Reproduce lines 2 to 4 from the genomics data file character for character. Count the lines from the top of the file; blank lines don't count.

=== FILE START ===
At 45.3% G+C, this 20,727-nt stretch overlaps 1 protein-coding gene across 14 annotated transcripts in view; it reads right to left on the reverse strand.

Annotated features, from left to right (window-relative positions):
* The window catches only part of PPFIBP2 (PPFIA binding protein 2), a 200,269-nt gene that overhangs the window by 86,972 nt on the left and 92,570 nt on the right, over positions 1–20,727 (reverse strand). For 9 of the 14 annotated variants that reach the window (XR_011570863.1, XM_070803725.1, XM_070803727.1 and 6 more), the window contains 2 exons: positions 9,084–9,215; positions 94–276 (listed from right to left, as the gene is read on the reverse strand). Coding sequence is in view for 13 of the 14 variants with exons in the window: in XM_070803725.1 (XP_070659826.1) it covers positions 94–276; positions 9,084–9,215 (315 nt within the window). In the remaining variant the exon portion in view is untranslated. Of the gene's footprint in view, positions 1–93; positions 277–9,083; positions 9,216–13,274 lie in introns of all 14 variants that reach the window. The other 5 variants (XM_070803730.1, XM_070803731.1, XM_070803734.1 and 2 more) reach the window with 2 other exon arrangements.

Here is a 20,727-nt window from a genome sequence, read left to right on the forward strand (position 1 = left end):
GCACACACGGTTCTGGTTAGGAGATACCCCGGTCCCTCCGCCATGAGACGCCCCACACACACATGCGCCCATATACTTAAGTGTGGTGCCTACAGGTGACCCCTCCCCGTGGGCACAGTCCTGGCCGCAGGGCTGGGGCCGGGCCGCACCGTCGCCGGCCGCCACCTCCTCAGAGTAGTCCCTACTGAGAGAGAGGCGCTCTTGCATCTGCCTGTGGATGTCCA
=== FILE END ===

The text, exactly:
Annotated features, from left to right (window-relative positions):
* The window catches only part of PPFIBP2 (PPFIA binding protein 2), a 200,269-nt gene that overhangs the window by 86,972 nt on the left and 92,570 nt on the right, over positions 1–20,727 (reverse strand). For 9 of the 14 annotated variants that reach the window (XR_011570863.1, XM_070803725.1, XM_070803727.1 and 6 more), the window contains 2 exons: positions 9,084–9,215; positions 94–276 (listed from right to left, as the gene is read on the reverse strand). Coding sequence is in view for 13 of the 14 variants with exons in the window: in XM_070803725.1 (XP_070659826.1) it covers positions 94–276; positions 9,084–9,215 (315 nt within the window). In the remaining variant the exon portion in view is untranslated. Of the gene's footprint in view, positions 1–93; positions 277–9,083; positions 9,216–13,274 lie in introns of all 14 variants that reach the window. The other 5 variants (XM_070803730.1, XM_070803731.1, XM_070803734.1 and 2 more) reach the window with 2 other exon arrangements.

Here is a 20,727-nt window from a genome sequence, read left to right on the forward strand (position 1 = left end):